GW to establish president search committee by semester’s end

The University’s Board of Trustees plans this semester to establish a search committee responsible for choosing the replacement of President Stephen Joel Trachtenberg. Trachtenberg will step down in July 2007 after 19 years as GW’s leader.

Board of Trustees Chairman Charles Manatt, who declined to discuss the specifics of what the board would look for in a new president, said the board has been conversing with Trachtenberg for more than a year about his plans for retirement, and that the decision was made final about three weeks ago.

The search committee will tentatively include nine board members, three faculty members, one student representative and possibly an emeritus trustee. Manatt said the board may ask the newly elected SA president, to be announced late Thursday night, to fill the search committee’s student representative position.

Board of Trustees Vice Chair Russell Ramsey will head the search committee. “The thing I would like to focus on at this moment is having (the search process) open and transparent and getting as much input from as many students, faculty and stakeholders as we can,” Manatt said.

Manatt also said he plans to ask each of the University’s colleges to choose a consultative representative who would work with the search committee’s faculty members.

“This is an outstanding position that will attract all kinds of top-notch applicants because of everything President Trachtenberg has done for the last 18 years,” said Donald Lehman, executive vice president for Academic Affairs.

“Ultimately, the University will look for someone who can raise funds, understand shared government and work well with the faculty to achieve continued academic excellence,” Lehman said.

Executive Vice President and Treasurer Louis Katz said he expected the new president to have the same broad goals as the current administration.

“The emphasis on the importance of education and research, improving the visibility of the institution, placing importance on the financial underpinnings of the institution – these goals will remain the same,” Katz said. “What might change is the emphasis of one program over another. Those specific goals will evolve over time.”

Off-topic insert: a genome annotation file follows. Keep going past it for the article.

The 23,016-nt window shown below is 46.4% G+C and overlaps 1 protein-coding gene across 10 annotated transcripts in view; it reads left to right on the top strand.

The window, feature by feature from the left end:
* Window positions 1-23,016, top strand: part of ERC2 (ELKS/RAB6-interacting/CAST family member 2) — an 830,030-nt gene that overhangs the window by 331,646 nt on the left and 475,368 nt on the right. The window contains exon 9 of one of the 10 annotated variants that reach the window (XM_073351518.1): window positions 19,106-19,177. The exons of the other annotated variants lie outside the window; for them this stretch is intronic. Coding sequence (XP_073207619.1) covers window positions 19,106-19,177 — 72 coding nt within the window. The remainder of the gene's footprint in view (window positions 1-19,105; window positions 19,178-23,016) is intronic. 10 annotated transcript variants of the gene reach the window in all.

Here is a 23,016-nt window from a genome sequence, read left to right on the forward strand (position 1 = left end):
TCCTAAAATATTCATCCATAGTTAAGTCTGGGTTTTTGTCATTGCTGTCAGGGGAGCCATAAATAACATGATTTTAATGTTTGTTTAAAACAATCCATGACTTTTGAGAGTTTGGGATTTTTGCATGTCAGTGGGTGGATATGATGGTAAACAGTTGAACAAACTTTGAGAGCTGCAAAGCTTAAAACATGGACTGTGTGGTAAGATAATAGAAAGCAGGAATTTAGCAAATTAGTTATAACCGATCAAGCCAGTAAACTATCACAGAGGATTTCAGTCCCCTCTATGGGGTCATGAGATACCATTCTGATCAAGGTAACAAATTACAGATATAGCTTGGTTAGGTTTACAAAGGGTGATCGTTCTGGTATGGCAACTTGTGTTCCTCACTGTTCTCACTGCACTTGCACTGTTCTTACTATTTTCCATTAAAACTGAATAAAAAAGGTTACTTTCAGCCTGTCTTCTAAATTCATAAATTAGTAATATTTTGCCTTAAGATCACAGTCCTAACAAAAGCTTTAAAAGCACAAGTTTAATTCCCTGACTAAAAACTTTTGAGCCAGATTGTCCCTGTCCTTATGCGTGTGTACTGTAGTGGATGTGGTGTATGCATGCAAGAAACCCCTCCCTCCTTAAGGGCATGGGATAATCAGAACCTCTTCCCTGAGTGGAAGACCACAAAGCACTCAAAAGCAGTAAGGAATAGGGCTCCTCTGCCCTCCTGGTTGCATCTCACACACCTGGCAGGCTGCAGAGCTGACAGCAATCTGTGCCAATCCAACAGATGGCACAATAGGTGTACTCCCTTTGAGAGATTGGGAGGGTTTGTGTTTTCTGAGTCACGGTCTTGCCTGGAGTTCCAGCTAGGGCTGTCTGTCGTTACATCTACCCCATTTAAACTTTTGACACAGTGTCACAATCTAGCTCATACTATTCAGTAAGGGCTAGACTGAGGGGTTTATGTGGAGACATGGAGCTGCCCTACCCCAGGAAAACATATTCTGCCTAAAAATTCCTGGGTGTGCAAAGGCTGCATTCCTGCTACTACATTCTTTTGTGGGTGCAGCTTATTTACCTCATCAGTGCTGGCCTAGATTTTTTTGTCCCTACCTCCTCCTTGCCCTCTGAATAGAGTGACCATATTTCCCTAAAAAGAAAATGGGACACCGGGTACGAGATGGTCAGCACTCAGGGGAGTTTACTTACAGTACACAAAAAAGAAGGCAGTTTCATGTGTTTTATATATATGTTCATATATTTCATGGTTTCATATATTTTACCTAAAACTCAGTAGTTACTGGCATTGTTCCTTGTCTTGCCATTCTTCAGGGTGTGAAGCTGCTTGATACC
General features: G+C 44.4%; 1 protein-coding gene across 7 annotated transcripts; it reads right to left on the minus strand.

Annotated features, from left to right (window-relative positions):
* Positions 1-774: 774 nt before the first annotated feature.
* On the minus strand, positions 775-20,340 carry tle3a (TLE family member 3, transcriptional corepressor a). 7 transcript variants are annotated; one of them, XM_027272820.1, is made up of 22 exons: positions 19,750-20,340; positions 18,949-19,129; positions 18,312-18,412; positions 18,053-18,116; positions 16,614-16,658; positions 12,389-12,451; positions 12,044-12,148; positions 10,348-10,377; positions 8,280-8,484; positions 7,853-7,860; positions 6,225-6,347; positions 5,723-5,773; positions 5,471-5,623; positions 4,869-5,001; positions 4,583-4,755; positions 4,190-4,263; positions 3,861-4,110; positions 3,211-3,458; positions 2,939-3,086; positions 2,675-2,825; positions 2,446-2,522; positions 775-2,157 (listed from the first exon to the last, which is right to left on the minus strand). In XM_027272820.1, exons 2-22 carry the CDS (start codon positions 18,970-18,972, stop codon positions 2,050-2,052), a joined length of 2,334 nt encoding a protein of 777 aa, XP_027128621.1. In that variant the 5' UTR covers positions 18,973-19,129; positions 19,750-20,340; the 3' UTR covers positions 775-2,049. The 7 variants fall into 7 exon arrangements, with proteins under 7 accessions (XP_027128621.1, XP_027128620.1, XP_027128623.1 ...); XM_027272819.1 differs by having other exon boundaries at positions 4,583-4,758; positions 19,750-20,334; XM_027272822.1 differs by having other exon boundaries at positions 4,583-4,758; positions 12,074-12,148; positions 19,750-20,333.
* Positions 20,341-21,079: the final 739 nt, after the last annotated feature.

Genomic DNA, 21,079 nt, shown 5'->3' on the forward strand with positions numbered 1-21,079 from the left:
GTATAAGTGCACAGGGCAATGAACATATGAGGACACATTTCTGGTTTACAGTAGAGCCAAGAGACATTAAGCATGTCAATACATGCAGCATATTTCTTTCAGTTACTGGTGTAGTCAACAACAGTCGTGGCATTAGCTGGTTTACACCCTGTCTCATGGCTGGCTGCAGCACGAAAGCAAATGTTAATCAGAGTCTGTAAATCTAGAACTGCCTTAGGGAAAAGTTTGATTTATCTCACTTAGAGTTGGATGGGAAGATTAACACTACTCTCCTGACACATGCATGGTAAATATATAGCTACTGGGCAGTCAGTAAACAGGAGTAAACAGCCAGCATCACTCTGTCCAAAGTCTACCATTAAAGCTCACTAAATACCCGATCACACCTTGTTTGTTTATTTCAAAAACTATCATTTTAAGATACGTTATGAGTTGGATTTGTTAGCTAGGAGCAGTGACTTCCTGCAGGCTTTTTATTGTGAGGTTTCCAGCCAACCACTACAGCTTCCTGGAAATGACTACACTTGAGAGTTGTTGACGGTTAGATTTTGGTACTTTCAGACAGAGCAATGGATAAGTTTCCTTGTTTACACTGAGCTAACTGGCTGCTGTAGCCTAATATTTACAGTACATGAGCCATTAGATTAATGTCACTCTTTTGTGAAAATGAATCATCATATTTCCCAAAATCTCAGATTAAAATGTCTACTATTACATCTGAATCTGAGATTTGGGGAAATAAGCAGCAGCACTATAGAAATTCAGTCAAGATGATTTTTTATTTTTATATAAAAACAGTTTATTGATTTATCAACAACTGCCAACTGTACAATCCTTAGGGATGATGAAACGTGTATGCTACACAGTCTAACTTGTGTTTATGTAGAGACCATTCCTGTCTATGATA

Lehman said the faculty as a whole will also elect a committee to advise and consult with the board throughout the process of selecting a new president.

“Once the applicant pool is narrowed to finalists, various constituencies will be able to have input in a decision which ultimately must be decided on and approved by the board,” Lehman added.

In addition to the selection committee, Lehman said it’s not unusual for a university to use the services of a search or consulting firm in conjunction with its own efforts to field applicants for the president position.

“Many times these firms can bring candidates to the table that otherwise would not have applied, or might not have known about the position,” Lehman said.

Former University President Lloyd Elliott, Trachtenberg’s predecessor, said he believes the new president should be someone with a background in higher education and academics, as opposed to someone with a background in public service or business. Before coming to GW, Trachtenberg was president of the University of Hartford for 11 years.

“The first priority (in selecting a University president) is that the person be education-oriented, academically educated and at home in a campus community,” said Elliott, who spent 23 years at GW, making him the second longest-serving president in GW history behind Cloyd Heck Marvin.

Regardless of what type of candidate the Board of Trustees and selection committee decide to hire, the newcomer will inevitably face challenges in his or her new role, Elliott said.

Elliot added “Coming into the presidency, I think a person just has to learn the institution, everything about it that he or she can.”

-Michael Barnett contributed to this report.

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